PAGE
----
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Classification System: APG IV

Superregnum: Eukaryota
Regnum: Plantae
Cladus: Angiosperms
Cladus: Eudicots
Cladus: Core eudicots
Cladus: Rosids
Cladus: Eurosids I
Ordo: Fabales

Familia: Fabaceae
Subfamilia: Caesalpinioideae
Tribus: Acacieae
Genus: Acacia
Species: Acacia johnsonii

Acacia johnsonii Pedley

Austrobaileya. Brisbane, Qld. 1:245. 1980
USDA, ARS, Germplasm Resources Information Network. Acacia johnsonii in the Germplasm Resources Information Network (GRIN), U.S. Department of Agriculture Agricultural Research Service. Accessed: 09-Oct-10.

Acacia johnsonii, commonly known as gereera wattle or geereva wattle,[1][2] is a shrub belonging to the genus Acacia and the subgenus Phyllodineae that is native to parts of eastern Australia.


The shrub typically grows to a height of 1.5 to 3 m (4 ft 11 in to 9 ft 10 in) and has slightly resinous and hairy branchlets. Like most species of Acacia it has phyllodes rather than true leaves. The flat evergreen patent to erect phyllodes have a linear to narrowly linear shape and are straight to shallowly incurved. The glabrous green phyllodes have a length of 1 to 3 cm (0.39 to 1.18 in) and a width of 1 to 2 mm (0.039 to 0.079 in) and are usually narrowed toward the base with one to three indistinct nerves.[2] It blooms between August and October[1] producing simple inflorescences that occur singly in the upper axils, the spherical flower-heads contain 20 to 30 golden coloured flowers.[2]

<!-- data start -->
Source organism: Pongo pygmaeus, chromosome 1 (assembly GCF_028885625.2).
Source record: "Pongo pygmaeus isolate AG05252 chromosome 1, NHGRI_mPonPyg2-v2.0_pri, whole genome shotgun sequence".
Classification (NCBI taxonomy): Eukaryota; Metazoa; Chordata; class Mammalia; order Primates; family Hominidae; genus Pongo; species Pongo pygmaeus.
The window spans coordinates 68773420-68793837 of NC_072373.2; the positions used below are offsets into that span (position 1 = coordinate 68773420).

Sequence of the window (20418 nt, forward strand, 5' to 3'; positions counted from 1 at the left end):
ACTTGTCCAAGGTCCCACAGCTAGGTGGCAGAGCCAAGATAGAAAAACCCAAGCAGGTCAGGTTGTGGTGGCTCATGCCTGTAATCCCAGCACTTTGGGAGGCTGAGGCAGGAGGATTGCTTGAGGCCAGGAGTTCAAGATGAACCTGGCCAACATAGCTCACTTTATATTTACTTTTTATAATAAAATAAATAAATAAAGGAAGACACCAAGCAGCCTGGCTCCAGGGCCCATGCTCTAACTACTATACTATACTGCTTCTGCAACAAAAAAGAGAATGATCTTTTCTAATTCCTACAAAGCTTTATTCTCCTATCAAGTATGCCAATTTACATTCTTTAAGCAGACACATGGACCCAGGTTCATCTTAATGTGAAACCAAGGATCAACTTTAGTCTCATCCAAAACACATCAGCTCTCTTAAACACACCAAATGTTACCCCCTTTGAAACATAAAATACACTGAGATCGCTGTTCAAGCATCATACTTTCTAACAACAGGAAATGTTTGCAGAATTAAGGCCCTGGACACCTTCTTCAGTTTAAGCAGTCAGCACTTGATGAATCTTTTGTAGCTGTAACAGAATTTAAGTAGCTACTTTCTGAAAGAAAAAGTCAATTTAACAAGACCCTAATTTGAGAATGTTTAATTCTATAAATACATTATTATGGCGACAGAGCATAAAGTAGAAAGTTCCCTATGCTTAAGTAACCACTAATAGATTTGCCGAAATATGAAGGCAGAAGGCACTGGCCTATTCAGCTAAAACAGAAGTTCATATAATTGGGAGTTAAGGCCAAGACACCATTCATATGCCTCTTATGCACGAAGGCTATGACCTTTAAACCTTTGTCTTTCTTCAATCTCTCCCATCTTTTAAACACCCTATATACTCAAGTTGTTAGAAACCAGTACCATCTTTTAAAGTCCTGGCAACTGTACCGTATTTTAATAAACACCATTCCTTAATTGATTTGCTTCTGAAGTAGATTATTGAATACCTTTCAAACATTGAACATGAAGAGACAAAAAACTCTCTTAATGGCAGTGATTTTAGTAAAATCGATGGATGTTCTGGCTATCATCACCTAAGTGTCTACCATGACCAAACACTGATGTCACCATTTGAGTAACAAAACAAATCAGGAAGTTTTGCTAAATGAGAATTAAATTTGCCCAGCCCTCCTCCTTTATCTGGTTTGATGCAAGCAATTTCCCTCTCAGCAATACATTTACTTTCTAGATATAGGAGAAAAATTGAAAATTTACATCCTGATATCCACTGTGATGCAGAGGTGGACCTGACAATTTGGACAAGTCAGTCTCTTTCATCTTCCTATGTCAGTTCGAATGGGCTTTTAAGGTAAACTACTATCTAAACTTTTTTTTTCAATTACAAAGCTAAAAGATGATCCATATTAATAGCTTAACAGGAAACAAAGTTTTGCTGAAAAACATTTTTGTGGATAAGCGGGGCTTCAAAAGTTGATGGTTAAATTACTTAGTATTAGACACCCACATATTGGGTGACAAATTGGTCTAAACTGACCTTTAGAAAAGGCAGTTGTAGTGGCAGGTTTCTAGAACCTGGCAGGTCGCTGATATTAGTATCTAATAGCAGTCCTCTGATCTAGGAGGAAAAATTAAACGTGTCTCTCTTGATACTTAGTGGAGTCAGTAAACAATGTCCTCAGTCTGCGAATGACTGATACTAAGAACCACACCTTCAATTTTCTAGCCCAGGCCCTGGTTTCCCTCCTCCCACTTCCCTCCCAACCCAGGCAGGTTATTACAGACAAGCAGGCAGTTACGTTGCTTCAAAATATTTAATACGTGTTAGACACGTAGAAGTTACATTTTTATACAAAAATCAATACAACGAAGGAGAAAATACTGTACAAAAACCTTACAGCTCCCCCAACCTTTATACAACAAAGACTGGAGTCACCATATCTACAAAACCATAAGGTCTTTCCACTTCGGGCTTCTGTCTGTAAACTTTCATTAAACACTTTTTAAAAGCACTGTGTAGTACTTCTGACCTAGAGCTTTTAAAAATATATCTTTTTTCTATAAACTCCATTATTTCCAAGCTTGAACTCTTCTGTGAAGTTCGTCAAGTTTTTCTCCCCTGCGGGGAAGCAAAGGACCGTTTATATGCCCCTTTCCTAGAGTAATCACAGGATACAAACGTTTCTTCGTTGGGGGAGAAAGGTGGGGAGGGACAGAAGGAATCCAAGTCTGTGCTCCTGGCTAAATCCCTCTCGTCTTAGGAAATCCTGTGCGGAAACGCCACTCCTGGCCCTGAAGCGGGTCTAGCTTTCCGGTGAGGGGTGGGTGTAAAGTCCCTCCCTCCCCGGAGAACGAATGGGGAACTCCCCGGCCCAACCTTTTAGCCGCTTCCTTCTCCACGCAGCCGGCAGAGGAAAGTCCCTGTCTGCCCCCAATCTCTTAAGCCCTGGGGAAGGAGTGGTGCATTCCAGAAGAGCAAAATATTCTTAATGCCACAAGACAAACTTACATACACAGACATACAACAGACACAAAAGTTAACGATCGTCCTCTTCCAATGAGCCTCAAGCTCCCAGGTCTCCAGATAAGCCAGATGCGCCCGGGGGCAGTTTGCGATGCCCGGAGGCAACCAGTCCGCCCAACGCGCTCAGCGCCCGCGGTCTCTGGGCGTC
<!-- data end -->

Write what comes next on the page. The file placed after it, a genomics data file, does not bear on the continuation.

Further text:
The specific epithet honours the collector of the type specimen, Robert William Johnson, who collected it in 1963 from an area to the north of Chinchilla. Johnson was also once the Director of the Queensland Herbarium.[1]

The shrub has a wide distribution through south eastern Queensland and central New South Wales.[2] It is commonly situated on sand-plains growing in sandy soils as a part of spinifex communities.[1]
See also

List of Acacia species


"Acacia johnsonii Pedley". PlantNet. Royal Botanic Garden, Sydney. Retrieved 24 June 2020.
"Acacia johnsonii Pedley". World Wide Wattle. Royal Botanic Garden, SydneyWestern Australian Herbarium. Retrieved 13 May 2019.

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